“At the time, what was I supposed to do?” Tong said. “I’m a rising senior and I didn’t want to jeopardize my possibilities in the future, and so I complied.”
But Tong said it soon became clear what needed to be done.
“When you comply, it just gets worse.”
Tong sued Fordham in late July, naming the university’s president and the administrator who oversaw his disciplinary action as defendants.
“I’m suing the president and also the dean of students, because they’re not scared at all,” he said. “They’re hiding behind these institutions. As young people, we have to hold these people accountable.”
(Just a few months earlier a New York court found that Keith Eldredge, the dean who punished Tong, had violated Fordham students’ expressive rights in a separate case.)
Because he’s fighting the charges in court, Tong may just be able to complete his senior year. As an interim measure while Tong’s lawsuit progresses, Fordham has allowed him back on campus — provided he notifies the school in advance, reports to the security office first, and has an officer follow him everywhere he goes.
“To monitor me,” Tong said, “and pretend I’m a threat.”
The suit has taken on an additional dimension, with the intervention of the U.S. government on Tong’s behalf. In a first, the Department of Education formally announced in last month that it was concerned Fordham had broken its promises of free expression in the Tong case — which could expose the university to liability of up to $58,328 per violation.
This is the first time, to FIRE’s knowledge, that a private college has been subject to a Department of Education investigation on the basis that its conduct is inconsistent with its promises of freedom of expression. The department has undertaken a similar investigation at UCLA, but that institution is public — and bound to provide free expression by the Constitution.
“The people who don’t like me, they know I’m not a threat.”
Tong says he’s sure the department’s broad inquiry will uncover some sort of wrongdoing.
“I’m very confident about this.” he said. “They’re going to find something.”
‘Just like any other boy’
Austin Tong wants you to know that he’s a reasonable person.
“All I can say is, I’m just a regular guy.”
“I’m just like any other boy. I play sports sometimes. I play video games. I think I’m a good person. I think I’m a friendly person,” Tong said. “But I’d have to say I’m a strong person, too, because I do like to say my views.”
And when people criticize or try to censor him?
“I don’t give a damn.”
Tong says he did try to work with Fordham, until it gave him no choice but to sue.
“If you back down, people will take advantage of that. And that’s what happened to me,” Tong said. “You back down, your life’s ruined. Whether it’s physically, materially, or spiritually.”
“Don’t back down. Don’t be a sheep.”
Tong says he should have been preparing for a very different next chapter, with his sights set on studying business at Columbia University.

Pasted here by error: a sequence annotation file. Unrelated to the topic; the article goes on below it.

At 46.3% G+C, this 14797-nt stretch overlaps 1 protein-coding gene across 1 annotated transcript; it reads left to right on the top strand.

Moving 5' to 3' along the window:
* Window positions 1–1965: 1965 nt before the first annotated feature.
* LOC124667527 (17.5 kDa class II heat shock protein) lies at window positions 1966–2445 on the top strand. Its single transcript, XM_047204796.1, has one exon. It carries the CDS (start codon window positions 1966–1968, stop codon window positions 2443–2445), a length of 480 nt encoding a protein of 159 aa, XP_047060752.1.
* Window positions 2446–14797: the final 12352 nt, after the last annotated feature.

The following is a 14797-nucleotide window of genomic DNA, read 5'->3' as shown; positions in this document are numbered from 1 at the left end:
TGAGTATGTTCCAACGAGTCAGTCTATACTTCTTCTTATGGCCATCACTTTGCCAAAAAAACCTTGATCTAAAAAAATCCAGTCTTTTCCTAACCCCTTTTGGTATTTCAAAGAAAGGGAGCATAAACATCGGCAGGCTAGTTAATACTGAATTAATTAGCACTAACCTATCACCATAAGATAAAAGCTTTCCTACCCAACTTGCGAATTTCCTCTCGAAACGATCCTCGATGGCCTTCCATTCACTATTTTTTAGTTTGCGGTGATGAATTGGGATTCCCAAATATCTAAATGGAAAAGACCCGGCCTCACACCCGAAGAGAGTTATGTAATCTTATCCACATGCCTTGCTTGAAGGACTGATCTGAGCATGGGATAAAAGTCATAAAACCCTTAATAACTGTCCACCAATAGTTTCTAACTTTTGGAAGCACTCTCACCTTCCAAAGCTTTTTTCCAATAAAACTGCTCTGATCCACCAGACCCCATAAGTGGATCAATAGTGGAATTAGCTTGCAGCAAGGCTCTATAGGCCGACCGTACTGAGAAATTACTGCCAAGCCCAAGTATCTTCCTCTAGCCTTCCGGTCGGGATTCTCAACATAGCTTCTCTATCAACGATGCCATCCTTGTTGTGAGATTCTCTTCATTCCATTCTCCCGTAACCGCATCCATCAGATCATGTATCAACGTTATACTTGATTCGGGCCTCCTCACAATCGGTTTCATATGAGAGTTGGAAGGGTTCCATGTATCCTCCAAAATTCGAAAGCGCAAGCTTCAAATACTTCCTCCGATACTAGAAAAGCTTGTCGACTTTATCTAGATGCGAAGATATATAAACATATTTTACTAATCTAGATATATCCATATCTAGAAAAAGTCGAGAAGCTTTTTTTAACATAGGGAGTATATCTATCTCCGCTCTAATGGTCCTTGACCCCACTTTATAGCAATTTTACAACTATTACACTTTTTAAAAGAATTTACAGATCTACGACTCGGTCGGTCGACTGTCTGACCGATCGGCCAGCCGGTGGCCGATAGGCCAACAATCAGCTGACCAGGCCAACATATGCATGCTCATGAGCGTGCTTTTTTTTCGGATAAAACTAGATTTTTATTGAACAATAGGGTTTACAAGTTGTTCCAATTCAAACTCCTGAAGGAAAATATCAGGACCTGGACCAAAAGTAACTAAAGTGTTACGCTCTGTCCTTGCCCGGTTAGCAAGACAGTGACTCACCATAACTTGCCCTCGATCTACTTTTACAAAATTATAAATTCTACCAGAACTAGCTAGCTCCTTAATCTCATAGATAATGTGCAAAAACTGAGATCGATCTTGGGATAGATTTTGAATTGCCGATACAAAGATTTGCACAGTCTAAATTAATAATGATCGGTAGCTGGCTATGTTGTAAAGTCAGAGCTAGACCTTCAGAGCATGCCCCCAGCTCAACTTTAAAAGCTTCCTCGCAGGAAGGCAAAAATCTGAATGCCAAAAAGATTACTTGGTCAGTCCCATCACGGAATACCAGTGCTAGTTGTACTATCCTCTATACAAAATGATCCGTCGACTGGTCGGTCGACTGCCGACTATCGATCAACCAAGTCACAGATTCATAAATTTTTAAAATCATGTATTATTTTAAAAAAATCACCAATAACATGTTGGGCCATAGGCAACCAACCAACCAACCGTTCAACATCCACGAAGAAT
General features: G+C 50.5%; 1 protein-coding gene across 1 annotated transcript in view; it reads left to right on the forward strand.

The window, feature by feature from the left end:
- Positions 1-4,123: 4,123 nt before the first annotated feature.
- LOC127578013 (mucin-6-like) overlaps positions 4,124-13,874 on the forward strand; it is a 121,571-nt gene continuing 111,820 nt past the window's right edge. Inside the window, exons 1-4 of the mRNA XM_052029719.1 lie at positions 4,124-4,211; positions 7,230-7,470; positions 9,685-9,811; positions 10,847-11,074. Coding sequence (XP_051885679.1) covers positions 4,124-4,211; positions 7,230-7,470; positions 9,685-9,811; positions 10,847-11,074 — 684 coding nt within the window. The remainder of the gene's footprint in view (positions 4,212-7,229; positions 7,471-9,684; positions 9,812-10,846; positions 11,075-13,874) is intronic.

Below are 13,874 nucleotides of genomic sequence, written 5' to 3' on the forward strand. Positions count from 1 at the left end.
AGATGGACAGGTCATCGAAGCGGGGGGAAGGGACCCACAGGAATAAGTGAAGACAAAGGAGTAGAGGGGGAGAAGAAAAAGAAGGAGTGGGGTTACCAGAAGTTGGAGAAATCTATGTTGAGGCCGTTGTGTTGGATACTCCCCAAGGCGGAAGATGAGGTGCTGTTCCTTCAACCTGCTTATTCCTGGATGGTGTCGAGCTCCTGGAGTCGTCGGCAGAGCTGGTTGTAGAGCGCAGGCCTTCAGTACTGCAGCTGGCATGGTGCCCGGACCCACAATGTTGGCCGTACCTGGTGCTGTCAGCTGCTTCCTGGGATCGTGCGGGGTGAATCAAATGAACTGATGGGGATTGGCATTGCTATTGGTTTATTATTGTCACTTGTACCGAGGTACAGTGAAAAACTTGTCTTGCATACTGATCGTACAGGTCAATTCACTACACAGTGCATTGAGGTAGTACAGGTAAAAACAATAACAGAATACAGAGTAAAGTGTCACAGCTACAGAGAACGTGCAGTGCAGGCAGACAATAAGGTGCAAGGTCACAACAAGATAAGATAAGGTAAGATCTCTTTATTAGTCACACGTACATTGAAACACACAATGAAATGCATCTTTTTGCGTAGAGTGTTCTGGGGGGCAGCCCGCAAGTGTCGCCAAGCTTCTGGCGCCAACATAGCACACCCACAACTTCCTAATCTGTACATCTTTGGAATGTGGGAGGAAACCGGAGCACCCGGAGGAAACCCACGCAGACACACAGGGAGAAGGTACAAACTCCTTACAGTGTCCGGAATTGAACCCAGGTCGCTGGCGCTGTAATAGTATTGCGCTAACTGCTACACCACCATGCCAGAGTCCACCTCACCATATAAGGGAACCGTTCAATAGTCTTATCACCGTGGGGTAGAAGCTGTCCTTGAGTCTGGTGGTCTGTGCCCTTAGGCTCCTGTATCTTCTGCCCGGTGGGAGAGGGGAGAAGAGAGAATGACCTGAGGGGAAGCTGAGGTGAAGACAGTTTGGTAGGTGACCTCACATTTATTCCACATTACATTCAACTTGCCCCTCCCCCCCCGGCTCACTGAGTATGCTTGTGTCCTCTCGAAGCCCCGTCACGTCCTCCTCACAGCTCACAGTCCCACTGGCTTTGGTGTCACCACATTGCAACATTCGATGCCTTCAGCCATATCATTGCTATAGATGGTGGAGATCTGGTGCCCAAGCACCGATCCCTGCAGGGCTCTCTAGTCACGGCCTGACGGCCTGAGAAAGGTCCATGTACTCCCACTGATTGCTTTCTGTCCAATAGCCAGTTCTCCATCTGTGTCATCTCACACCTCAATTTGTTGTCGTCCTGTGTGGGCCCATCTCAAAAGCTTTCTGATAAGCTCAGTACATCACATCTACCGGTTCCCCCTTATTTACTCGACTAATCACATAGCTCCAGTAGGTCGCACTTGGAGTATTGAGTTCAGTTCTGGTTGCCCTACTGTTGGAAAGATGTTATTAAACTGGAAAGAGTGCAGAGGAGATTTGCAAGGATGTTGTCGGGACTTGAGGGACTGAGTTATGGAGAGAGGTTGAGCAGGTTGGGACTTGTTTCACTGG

“I wanted to apply for graduate school. And as a business student, I’d had many options. I could go to a bank. I could go to a big firm. I could also do my own business. There were a lot of possibilities.”
Those possibilities, he says, are now far fewer.
“Fordham branding me as a hate-crimer, and branding me as a threat,” he said, “tarnishes my record.”
Had Fordham kept its free speech promises, and had Fordham students and administrators believed in a culture of free expression, perhaps none of this would have happened.
Tong doesn’t believe anyone involved, whether Fordham or the critical students on social media, ever really feared that he might commit violence because he chose to take a photo with a gun.
“The people who don’t like me, they know I’m not a threat.”
He contends they simply objected to his views.
Despite the “mean” messages — and even threats of violence — that he received on his Instagram posts, Tong said he got a lot of support, including a substantial amount from students who messaged him privately, for fear of retribution for championing him publicly.
Tong says their reticence to speak up doesn’t bother him.
“I totally understand them,” he said. “I wouldn’t say it irks me. I wouldn’t say it annoys me. I would say. . . I understand it. And I will say that if they don’t wanna speak, then I can speak for them.”
“But I do hope that my case, and hopefully the victories we’ll have, will empower the people who have opinions that they’re scared to share.”
Austin Tong believes this case is about so much more than his social media posts, or whether he’ll graduate, or what job he can get in the future.
As a Chinese immigrant whose family fled a repressive government — a country where college students like him have been murdered by the government for simply expressing their views — Tong worries that American students fighting against free expression don’t understand the gravity of what they’re doing.
Every time a student asks a university to investigate or punish a peer for simply expressing a controversial viewpoint, Tong argues, everyone’s right to free expression erodes a little more.
“Most countries in the world don’t have privileges that Americans have, which is the right to speak without any legal consequence,” Tong said. “They don’t understand that.”
“They’re trying to topple a system that allows them to speak their mind.”
So Tong says he will fight for the rights of his fellow students to speak out, even if a growing subset of them don’t seem to understand why doing so is important.
“I do hope that if people see an opinion they don’t like, then they can say their own opinion,” he said. “I think that’s what American dialogue should be about. That’s what human dialogue should be about. I don’t think that you should push people down because you don’t like what they say.”
Accordingly, Tong doesn’t want extra credit for supporting what he believes should be a human right.
“I’m not a hero. I’m just a regular student that was put into this position.”
He hopes even students who disagree with his views, might be persuaded to support his right to express them. After all, Tong’s freedom to speak his mind on social media is the same as the right of his most virulent critic to do the same.
Fordham’s policies guarantee such freedoms for all students. At least in theory. Tong said he is committed to helping make those promises a reality. Other students, he adds, can help.
“I will say, for young people, the best thing you can do to hold these institutions accountable is to speak up about it,” Tong said. “And if they really did something wrong, sue them.”
“These people are abusing what they have,” Tong said, pausing just long enough to consider what remains at stake in his fight with Fordham.
“The power to decide your future.”